- a sense of a 'home' within.

He Kāinga a roto - He kāinga nekeneke.
Home within - Home on the move      

Ehara taku kāinga i te kāinga tu tonu.  
He kāinga nekeneke.

My home is not a home that stands still.  
It is a home that moves.

still from a video by Sonja van Kerkhoff + Sen McGlinn

Stills from the video
The Two Lands

still from a video by Sonja van Kerkhoff + Sen McGlinn

This phrase references the Maori proverb:
"Ehara taku maunga i te maunga nekeneke. He maunga tu tonu."
My mountain is not a mountain that moves around.
It is a mountain that stands still.

Here I'm saying that my identity, -my home- is on the move.

When I first visited the Netherlands in 1986, it felt as if everyone walked on concrete. I couldn't feel the land. One reason visitors will be asked to leave their shoes outside is so your feet can feel the textures of the "papa" (which means "ground" in New Zealand Māori and relates to the space on a Māori meeting ground where people have their first encounter with a tribal 'home' spiritually as well as physically. This word is also an affectionate term for mother earth).
Here my "papa" is relocated to inside a physical structure. Removing your shoes is also a small ritual visitors undergo, of removing an outer layer, before entering this 'home within' (kāinga a roto).

The work is seen through multiple viewpoints (windows or eye-holes), not only to reflect my own background as a child of a Dutch father and a Scottish-Irish New Zealand mother, as a foreigner living in the Netherlands (I moved here at the age of 29), as an artist who was raised in a working-class background, and as a mother myself, but also so viewers must choose where they stand. Each of the videos provides a differing perspective at any moment. In the spaces between the videos, shadows are projected from suspended “harakeke” (flax) container-like objects and there are localized sounds.
These serve as points for reflection, like breathing spaces between the stories in the videos. In Maori culture, baskets are utilitarian items and symbols for knowledge. Making a basket involves going into nature and making the correct selections.

      Installation including video + sounds by Sonja + Sen
Sketch of the form showing where the five videos and the lighting will be
in the 'chapel' or 'canoe-home' Kāinga a roto (Home within).

‘Unwant’ is also about what we 'want,' about the choices we make as artists or as individuals. These videos make personal connections to my mixed pakeha (white and 'foreign white' New Zealand) rural working-class upbringing, the influences of Maori and Bahai spirituality, and chosen and unchosen consequences in relation to migration. Migration is often discussed in relation to politics, war or economics. In choosing to take a biographical approach, I am focusing on issues related to childhood, family, witnessing, and trauma in relation to the unchosen, one's UNwanted land, one's whakapapa (family history). I take land as a metaphor for the soul or self, which is why I have chosen so much water imagery. Being fluid, water flows in all directions, it cannot migrate because it is always on the move, but it can facilitate migration or a change (of heart). And a boat can go with the flow or against it. A boat as a metaphor for 'home' or 'want' foregrounds process.

      sculpture with sound by Sonja + Sen
Detail of the interior
showing monitors, illuminated piupiu and the ceiling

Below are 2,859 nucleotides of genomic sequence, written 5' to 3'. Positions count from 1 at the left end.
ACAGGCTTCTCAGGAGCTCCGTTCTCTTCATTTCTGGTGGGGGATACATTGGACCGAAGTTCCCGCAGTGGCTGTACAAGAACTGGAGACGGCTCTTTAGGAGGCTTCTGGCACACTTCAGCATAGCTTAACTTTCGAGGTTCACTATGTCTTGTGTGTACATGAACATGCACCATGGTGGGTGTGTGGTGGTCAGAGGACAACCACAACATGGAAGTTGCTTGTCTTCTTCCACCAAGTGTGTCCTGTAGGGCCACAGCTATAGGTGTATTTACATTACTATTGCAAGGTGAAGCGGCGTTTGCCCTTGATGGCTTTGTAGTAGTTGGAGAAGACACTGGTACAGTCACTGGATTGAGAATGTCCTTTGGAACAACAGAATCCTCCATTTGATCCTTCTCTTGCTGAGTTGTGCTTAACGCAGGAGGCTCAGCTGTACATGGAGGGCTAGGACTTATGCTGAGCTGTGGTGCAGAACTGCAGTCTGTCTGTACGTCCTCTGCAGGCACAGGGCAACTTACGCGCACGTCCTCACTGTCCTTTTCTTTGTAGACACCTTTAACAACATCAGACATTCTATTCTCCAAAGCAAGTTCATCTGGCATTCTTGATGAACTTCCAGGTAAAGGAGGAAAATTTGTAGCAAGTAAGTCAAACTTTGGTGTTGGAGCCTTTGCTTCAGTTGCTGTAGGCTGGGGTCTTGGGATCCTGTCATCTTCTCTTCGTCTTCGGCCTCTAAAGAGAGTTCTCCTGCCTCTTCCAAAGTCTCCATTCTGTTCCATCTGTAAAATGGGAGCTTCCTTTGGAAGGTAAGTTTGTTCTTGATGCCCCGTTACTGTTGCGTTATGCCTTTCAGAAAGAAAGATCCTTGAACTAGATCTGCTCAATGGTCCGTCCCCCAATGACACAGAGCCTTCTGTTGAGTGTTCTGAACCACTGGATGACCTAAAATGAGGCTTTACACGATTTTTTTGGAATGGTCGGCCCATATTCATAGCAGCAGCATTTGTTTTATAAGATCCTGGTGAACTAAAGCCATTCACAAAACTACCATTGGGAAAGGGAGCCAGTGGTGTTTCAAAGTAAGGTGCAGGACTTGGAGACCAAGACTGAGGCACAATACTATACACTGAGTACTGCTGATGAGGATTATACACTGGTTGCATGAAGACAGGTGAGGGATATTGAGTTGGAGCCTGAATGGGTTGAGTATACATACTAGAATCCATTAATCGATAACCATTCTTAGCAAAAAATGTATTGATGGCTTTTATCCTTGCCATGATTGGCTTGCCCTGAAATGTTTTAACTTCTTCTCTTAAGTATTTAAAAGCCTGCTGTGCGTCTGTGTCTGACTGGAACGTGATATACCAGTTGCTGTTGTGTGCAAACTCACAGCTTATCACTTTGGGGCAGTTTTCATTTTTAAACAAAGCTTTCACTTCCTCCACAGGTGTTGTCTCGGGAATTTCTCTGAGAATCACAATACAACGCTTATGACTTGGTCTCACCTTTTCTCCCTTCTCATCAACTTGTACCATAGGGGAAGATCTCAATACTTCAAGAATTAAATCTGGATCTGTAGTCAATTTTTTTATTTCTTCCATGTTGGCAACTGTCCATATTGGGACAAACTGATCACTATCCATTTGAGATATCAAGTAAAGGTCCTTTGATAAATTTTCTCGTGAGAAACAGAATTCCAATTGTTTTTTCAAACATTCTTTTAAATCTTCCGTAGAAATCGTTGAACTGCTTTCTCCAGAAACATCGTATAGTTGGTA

in the 'chapel' or 'canoe-home' Kāinga a roto (Home within),
for the UNwanted Land parcous.

More photos of this work

From another perspective 'The unwanted land' is a poignant title for an examination of my childhood, because my memories are dominated by unwanted ones of pain, rejection, self-hate, and loneliness. My father was abusive and my mother coped with the trauma by switching off. I have made a number of conscious decisions to live a life not burdened by the 'unwanted.' While to some this sounds harsh, if I had not made these migrations of the heart, I would not have been able to function as an artist, perhaps not as a human being.
Initially my migration from the family home was 'unwanted' in the sense that I left, to find a job and place to live so I could continue high school. But my next major migration a few years later was a 'want.' At 19 years of age I migrated from a working class environment into the the unknown 'foreign' world of study. Even though I now live on the other side of the globe, this is still the biggest migration I've made in my life. I left the security of a job and training to go to art school. It was also a literal migration -I hitch-hiked 3000 km - but the real migration was a change of culture (of heart or mind).

The 'unwanted land' of my childhood that has always been an intrinsic part of my identity, an identity later shaped through a succession of re-locations. Because the abuses of my childhood were dramatic, I've tended to avoid dealing with them in my art, afraid they would overshadow the 'wanted land' - ideas and multi-layered stories - the magic of an artwork.

From a material perspective, the Unwanted Land exhibition is like a city, in which the scaffolding functions as a geological feature which connects all the artists. It is like a mountain ridge or a river. Here my canoe-home is positioned underneath like a shelter within a shelter, however its function is not to protect but to facilitate revelation. When a Māori person names their canoe in a mihi (introduction), they are also revealing a whole network of relationships (or positionings).
The 'position' of my work here is like a place for the spirit.

The home within then, is not so much about finding a resting place, or a 'home' to be still in, but a place for kindling/enacting a sense of the spirited. It is intended as a home that is a vessel for migration, for metaphysical motion - a home on the move.